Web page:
METAMORA – Who doesn’t love cookies? And you have to store them someplace.
Eva Fuchs has adored cookie jars ever since her husband Paul’s dad gave the couple an Albert Apple container. Cookies for the kids were kept in Albert’s apple-shaped belly. Years later, “I still have” the sentimental favorite that began her quest for more.
Soon the owner of Grannie’s Cookie Jars and Ice Cream Parlor, 19041 Lovers Lane, had collected 2,653 receptacles. Fellow shopkeeper Steve Collier wondered if that wasn’t some kind of record.
Specifically, a Guinness World Record for the World’s Largest Collection of Cookie Jars.
He asked Franklin County Commissioners Tom Wilson and Scott McDonough to help with the paperwork. “They had to count 2,653 cookie jars and convince themselves they were all different.” McDonough told close to 100 well-wishers on the shop’s patio May 17, “We probably spent two or three hours counting the jars,” which are displayed in a series of rooms on shelves two or three deep. “At the end of the day, it was quite a collection.”
Bill Smith, Gov. Mike Pence’s chief of staff, presented Fuchs with a framed Guinness World Record at the gathering. He reported, “Eva and I are cousins. It’s always a thrill to visit ... It’s not often in my official capacity I get to be with so many people I love.” He told Fuchs, “You have more paparazzi than Angelina Jolie!”
Fuchs thanked Collier for submitting the Guinness application and also her daughters, Janie Reynolds and Connie Ragle, for helping to operate the shop and her sons, John, Terry and Bill Fuchs, for renovating it. John Fuchs presented his mother with a bouquet of yellow roses, saying, “If I have a thousand of these, it probably wouldn’t be enough for all the people you’ve helped.” Ragle admitted, “It’s a lot of work” to keep the jars inventoried and sighed that the 3,000 or so duplicates “all have to be dusted yet!”
Then Smith presented Fuchs with a Distinguished Hoosier award signed by the governor, which stated that the honoree has made “significations contributions to the community” and “reflects the best of the state of Indiana.” According to Smith, “She is a lot more than someone who collects ... or serves up a dish of ice cream. She’s a special woman.”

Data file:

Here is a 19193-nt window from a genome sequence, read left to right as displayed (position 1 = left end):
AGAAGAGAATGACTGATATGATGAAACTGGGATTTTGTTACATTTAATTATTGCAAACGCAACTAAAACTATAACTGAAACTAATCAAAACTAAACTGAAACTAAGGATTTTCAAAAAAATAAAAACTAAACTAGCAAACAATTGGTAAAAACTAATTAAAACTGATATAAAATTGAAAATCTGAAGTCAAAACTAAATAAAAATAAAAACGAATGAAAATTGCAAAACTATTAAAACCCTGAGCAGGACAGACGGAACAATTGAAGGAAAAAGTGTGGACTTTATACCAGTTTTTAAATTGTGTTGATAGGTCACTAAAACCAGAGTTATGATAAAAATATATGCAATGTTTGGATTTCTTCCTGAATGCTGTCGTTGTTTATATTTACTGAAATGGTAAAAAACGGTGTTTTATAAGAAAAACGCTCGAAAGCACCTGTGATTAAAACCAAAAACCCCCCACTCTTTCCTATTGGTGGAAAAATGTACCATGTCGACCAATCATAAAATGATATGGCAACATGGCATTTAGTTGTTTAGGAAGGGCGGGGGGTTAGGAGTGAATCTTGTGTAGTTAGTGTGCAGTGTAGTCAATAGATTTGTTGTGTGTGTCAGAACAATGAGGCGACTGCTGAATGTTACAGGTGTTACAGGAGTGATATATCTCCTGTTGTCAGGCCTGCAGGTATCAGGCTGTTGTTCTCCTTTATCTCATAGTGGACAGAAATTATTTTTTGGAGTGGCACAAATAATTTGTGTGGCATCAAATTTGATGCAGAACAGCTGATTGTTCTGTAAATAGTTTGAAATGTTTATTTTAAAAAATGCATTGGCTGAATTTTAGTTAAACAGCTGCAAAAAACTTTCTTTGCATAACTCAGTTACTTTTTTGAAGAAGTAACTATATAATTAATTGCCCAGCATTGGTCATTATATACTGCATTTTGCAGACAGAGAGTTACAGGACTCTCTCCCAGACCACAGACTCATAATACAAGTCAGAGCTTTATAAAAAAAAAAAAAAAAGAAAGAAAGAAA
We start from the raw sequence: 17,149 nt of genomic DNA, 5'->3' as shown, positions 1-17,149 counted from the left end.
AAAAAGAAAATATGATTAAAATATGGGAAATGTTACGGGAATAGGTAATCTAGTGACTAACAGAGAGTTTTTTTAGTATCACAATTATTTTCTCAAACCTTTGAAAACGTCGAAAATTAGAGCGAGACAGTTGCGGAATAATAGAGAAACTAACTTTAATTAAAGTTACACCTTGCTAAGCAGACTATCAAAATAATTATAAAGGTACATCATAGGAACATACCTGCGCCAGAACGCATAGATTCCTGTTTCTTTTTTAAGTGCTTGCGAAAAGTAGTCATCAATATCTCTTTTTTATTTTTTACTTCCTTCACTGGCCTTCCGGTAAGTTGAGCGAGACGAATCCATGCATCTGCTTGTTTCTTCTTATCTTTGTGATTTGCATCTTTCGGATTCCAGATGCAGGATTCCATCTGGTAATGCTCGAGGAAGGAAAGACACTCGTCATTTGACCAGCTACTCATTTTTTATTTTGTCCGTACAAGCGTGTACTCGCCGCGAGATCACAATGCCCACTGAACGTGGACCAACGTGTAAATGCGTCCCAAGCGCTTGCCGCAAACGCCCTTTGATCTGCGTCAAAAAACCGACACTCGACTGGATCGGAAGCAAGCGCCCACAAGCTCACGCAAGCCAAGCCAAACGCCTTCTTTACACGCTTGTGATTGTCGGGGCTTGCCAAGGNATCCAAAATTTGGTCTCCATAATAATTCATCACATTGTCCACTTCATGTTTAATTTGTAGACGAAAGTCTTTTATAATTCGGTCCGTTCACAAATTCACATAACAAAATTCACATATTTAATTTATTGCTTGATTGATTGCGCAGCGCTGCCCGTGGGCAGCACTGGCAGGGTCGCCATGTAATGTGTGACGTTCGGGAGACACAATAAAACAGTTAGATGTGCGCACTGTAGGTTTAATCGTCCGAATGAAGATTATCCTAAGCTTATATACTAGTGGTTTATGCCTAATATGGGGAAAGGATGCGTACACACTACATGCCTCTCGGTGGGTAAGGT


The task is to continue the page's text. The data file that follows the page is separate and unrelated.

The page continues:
What was served at the reception? Cookies, of course. Some were provided by the honoree, who baked “bunches of them, dozens!”
Fuchs reminisced that the first jar she ever bought was a McCoy lamb in the 1950s or 1960s. “McCoy is what they call the king of cookie jars. They made a whole lot ... in a short period of time.”
The 26-year Franklin County Community School Corp. bus driver mused, “I used to bake cookies all the time. My favorite was peanut butter cookies. Sometimes I put chocolate chips in them. Now that the kids are grown up, I don’t make them a whole lot.”
When her husband was injured in a car accident, “the doctor said, ‘Find something to do.’ We started flea marketing. We took stuff out of the house we weren’t using” and sold it. Fuchs noticed, “All my cookie jars sold.” A friend told her why: “‘You’re not charging enough.’” The merchant now has 13 cookie jar books that detail values. Fuchs reported, “I love going to auctions,” so they began hunting for jars in Cincinnati and Hamilton, Ohio, and Seymour and Columbus, Ind.
The Metamora native opened her shop in 1999 and moved to the current location two years ago. She always loved the historic building and its addition, constructed in 1844 and 1850. “When I grew up it was a hardware store, then The Lace Place.” The shop is called Grannie’s Cookie Jars and Ice Cream Parlor “because I had three of my grandkids live with me” for a while. Mulling over names as they were painting the business, “that’s what they wanted to call it.”
Her jars are priced from $20-$800. The Pillsbury Dough Boy is most popular. “It just seems to go no matter how many I get.” At $45, “it’s not the most expensive, but it’s not the cheapest either.” Hopalong Cassidy, which boasts real gold, is the one with the $800 price tag. Only 250 were manufactured in the 1990s.
The oldest jar, made in the late 1920s or early 1930s, depicts a stout man wearing aqua pants and an orange hat. Reynolds reports, “We call it ‘The Old Man,’” but the jar also is known as The Waiter or Amish Person. She explained, “Back then they didn’t mark them. Two different companies claimed it,” American Bisque Pottery, Williamstown, W.Va., and Robinson Ransbottom Pottery, Roseville, Ohio. A woman gave the “very ugly” jar to Fuchs when she moved away, saying, “‘I want you to have it. I know it will have a good home.’”
Her favorite is Roy Rogers and Trigger. “I had him years ago and then I sold him. It took me six years to find another. I hope to never get rid of him” unless someone makes her an offer she can’t refuse.
Fuchs, who relaxes by playing bingo in Rushville, offers advice to other fans: “If you start to collect ... (them), go get a cookie jar book so you know what you’re doing.”
She welcomes visitors at her store, which is open daily. “They don’t have to buy a cookie jar ... If they just want to come and look at them, that’s fine.”
After the formal presentation, Eva Fuchs said her feelings were “undescribable” upon receiving the awards. “I’m going to put them right here in my shop where everyone can see them!”